After more than two years of waiting, advocates of a public health study into Tonawanda Coke’s manufacturing operations got more than a simple approval last week.
They also received $5.5 million to kick off 10 years of research to determine how the poisons that spewed from the plant affected residents’ health in Tonawanda and Grand Island.
The federal judge who oversaw Tonawanda Coke’s criminal trial and later fined the company millions of dollars filed an order last week releasing the first installment of money for the University at Buffalo study.
U.S. District Judge William M. Skretny also released $711,161 for a separate soil study by UB.
“I don’t think it’s 100 percent sunk in yet,” said Jackie James-Creedon, head of Citizen Science Community Resources, a Town of Tonawanda citizens group. “I’m still pinching myself.”
Skretny’s order came more than two years after a jury found Tonawanda Coke guilty of 14 criminal charges related to toxic emissions and the illegal handling of hazardous waste at its River Road plant in the Town of Tonawanda.
His order also follows a federal appeals court ruling that upheld those convictions and dismissed the company’s contention that Skretny overstepped his bounds in ordering it to pay for the public health study.
The appeals court also upheld a $12.5 million fine against Tonawanda Coke.
The appellate ruling set the stage for Skretny to release money, which the company has been paying and the court has set aside, for the “Tonawanda Health Study.” Researchers will study the health of Tonawanda and Grand Island residents, the closest neighbors of the plant.
Public health researchers at UB say their study will go a long way toward answering questions about the effect of Tonawanda Coke’s operations. The UB study will track the health of 38,000 residents, as well as current and former Tonawanda Coke employees.
“This is a unique opportunity to increase our understanding of the role that industrial exposures may have on health within communities,” lead researcher Matthew Bonner, an epidemiologist and associate professor in UB’s School of Public Health and Health Professions, said in a statement.
Two years in the works, the UB study will be broken down into three parts:
• Researchers will track up to 38,000 residents of the Town of Tonawanda, City of Tonawanda and Grand Island over the next 5 to 10 years with an eye toward monitoring their health;
• The health of Tonawanda Coke employees will be monitored with the goal of determining whether workers exposed to coke oven gas are more likely to die from diseases related to its use;
• An environmental health education center will be created in the community to help residents learn more about the study and serve as a resource for people seeking information on health and disease prevention issues.
Like the public health study, UB’s soil study will give researchers unprecedented access to the Tonawanda Coke plant.
“This is an amazing and wonderful opportunity,” said Joseph A. Gardella Jr., a UB chemistry professor who will help lead the effort.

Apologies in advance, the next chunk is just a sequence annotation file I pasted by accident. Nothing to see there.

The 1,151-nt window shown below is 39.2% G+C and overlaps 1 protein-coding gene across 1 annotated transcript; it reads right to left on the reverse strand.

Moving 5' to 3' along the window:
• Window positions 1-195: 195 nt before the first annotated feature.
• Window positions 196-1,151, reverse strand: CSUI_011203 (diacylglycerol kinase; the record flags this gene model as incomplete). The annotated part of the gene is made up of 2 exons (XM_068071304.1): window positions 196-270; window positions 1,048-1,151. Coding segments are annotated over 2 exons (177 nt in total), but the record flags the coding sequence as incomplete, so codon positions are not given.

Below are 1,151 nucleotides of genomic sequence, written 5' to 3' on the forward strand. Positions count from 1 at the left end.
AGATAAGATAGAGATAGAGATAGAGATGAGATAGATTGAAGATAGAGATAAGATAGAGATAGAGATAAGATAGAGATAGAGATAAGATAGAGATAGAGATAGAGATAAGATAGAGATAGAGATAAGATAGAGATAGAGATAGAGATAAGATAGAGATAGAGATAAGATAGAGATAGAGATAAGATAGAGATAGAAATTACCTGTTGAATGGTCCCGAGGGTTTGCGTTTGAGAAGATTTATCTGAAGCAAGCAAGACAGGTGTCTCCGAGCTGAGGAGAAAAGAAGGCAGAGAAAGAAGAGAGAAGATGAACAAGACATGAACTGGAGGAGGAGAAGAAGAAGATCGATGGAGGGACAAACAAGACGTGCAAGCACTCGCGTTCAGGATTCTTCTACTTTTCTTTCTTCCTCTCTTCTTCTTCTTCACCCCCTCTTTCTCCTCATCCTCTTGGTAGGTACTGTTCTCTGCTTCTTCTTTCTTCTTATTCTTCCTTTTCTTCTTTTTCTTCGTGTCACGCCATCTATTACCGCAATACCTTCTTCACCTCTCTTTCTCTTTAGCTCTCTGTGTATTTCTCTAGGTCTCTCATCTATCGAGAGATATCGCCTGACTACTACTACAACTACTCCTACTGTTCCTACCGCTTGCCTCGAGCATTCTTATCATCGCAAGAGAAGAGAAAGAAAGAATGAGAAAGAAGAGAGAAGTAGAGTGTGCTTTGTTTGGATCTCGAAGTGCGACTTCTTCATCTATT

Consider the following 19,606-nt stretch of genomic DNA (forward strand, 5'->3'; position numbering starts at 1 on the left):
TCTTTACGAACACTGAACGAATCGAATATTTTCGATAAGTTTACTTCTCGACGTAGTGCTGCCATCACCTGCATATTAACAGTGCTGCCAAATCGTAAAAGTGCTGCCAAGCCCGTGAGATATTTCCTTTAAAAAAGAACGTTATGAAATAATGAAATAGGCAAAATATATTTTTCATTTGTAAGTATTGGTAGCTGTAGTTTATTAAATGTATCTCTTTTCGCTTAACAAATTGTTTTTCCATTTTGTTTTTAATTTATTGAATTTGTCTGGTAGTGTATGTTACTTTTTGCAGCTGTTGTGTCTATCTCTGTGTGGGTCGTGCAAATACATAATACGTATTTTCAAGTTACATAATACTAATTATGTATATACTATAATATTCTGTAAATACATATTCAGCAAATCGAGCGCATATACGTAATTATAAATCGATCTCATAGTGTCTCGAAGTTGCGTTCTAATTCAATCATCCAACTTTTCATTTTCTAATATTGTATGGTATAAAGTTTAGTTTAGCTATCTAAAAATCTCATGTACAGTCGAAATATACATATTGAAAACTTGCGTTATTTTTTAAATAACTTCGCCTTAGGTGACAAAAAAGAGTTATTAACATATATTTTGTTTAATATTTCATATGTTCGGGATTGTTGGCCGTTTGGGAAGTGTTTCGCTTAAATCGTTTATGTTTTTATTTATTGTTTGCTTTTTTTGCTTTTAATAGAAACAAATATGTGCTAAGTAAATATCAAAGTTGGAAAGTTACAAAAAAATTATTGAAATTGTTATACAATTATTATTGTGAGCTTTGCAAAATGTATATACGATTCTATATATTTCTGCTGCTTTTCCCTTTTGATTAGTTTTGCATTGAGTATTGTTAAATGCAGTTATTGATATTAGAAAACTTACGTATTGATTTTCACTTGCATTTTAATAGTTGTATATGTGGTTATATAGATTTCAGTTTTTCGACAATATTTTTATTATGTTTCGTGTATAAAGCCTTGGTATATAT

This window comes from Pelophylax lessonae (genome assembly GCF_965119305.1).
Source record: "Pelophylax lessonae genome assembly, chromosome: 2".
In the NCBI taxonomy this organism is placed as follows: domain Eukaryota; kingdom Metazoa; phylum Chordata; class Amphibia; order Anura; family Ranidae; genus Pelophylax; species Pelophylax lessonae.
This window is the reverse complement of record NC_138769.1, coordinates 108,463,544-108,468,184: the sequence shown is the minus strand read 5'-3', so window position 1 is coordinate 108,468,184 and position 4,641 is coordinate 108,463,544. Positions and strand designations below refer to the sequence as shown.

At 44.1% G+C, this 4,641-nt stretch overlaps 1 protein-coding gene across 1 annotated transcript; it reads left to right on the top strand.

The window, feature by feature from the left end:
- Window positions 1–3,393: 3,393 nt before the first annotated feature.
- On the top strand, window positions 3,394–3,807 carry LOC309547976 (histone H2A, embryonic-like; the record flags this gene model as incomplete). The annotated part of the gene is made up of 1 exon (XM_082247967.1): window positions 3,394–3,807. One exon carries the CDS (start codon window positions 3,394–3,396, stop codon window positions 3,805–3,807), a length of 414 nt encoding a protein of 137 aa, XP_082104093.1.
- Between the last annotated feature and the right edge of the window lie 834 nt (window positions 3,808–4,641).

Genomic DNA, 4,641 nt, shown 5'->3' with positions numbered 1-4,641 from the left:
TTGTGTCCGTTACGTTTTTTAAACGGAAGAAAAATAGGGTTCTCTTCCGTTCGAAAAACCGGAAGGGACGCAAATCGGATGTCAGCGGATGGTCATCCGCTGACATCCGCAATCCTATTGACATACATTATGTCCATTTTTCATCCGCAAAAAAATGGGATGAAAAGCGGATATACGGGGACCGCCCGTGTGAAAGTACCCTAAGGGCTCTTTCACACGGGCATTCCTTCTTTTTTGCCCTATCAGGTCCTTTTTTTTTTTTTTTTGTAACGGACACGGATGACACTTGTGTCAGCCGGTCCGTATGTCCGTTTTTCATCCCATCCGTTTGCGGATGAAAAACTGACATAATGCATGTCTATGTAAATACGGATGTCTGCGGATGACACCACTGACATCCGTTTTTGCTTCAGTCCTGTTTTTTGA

Using samples from the River Road site, as well as samples from the backyards of residents in the Tonawandas and Grand Island and as far south as Kenmore and Riverside, researchers will try to determine if specific contaminants in those backyards are linked to Tonawanda Coke’s emissions.
The soil samples will also help establish some geographic boundaries for the study, and help researchers identify “hot spots” – pockets of contamination in the communities around the plant that may or may not be linked to Tonawanda Coke
“We’re trying to determine what if anything needs to be cleaned up and where,” Gardella said.
Gardella, who has a long history of involvement in local environmental studies, thinks this one could generate “new science.” He pointed to the new, more sophisticated research techniques being used in this study, and the involvement of state and federal environmental officials in monitoring the work.
At UB, Gardella said, the Tonawanda studies are viewed as top priorities, important enough that the university is absorbing the administrative costs associated with the studies and allowing all $12.5 million in funding to go into research.
The second UB study, the soil investigation, would examine the environment in and around the company’s River Road plant with an eye toward determining whether ground contamination levels are high enough to pose a health risk.
James-Creedon said the soil study could start as early as this fall and may begin with soil samples that attempt to determine the geographic boundaries of Tonawanda Coke’s pollution.
The sentencing followed a four-week trial that included more than 30 witnesses, many of them former and current Tonawanda Coke employees, who testified about toxic emissions and the improper handling of hazardous waste. The testimony included accounts of a little-known pressure-release valve that spewed coke oven gas containing benzene into the air.
Prosecutors also accused the company of using cooling towers that lacked necessary anti-pollution equipment and of illegally disposing of coal tar sludge.